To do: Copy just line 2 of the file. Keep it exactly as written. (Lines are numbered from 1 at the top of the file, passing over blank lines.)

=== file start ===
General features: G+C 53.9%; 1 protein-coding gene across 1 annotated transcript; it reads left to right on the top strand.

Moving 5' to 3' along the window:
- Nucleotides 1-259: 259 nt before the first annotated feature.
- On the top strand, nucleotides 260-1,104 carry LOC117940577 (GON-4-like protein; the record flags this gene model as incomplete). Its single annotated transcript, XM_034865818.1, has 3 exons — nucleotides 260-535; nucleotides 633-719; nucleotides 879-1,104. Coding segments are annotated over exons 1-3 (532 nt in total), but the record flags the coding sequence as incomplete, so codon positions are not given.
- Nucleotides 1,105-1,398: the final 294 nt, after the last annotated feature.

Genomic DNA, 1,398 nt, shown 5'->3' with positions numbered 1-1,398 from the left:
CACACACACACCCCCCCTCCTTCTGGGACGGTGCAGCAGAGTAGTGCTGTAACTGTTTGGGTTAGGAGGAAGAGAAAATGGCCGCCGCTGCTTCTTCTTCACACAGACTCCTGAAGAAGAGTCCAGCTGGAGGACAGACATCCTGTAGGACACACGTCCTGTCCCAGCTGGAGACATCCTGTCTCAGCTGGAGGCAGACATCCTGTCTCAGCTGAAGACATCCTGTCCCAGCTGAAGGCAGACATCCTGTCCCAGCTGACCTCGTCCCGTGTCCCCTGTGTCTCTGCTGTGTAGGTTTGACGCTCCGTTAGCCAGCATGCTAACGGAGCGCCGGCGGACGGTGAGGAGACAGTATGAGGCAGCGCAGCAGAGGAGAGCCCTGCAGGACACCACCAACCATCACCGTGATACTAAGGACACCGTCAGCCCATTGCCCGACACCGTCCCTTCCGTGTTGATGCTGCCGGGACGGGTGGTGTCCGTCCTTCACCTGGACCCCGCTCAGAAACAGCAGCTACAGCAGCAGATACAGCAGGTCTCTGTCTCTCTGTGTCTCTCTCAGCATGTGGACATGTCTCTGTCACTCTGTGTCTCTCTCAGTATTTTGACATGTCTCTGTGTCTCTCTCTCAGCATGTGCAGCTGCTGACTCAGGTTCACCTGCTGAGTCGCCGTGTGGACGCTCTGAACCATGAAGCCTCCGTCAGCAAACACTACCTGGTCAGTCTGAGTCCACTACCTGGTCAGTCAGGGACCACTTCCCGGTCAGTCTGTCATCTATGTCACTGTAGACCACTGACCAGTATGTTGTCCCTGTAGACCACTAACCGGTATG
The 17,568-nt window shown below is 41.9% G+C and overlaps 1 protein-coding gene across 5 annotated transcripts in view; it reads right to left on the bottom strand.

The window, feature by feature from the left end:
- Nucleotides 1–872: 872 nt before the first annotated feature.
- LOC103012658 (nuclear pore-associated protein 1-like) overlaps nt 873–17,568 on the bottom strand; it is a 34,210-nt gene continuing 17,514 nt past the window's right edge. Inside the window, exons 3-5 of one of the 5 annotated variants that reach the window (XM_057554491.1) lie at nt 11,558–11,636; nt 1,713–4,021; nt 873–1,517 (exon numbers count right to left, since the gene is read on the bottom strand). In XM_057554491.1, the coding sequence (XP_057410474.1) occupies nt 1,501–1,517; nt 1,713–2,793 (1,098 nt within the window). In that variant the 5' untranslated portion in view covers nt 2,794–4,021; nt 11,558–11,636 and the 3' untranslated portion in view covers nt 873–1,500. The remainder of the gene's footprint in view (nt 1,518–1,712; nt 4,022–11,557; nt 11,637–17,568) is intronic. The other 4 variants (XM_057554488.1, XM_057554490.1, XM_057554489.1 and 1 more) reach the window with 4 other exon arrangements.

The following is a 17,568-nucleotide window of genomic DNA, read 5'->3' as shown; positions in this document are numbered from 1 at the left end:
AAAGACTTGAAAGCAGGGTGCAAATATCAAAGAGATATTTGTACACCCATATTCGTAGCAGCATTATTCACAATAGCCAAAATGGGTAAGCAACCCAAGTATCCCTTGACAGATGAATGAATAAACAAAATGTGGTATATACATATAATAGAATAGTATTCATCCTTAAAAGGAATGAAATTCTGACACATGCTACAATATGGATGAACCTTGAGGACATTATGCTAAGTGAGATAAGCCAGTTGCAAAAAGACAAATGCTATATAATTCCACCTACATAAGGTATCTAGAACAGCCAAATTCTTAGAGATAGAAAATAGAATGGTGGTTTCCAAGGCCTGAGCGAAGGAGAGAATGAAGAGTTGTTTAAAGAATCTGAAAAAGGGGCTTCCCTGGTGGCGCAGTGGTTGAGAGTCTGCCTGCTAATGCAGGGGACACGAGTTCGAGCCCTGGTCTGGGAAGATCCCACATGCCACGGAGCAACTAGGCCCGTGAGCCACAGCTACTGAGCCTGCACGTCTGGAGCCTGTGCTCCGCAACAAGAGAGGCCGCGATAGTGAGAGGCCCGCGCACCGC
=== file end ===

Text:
Moving 5' to 3' along the window: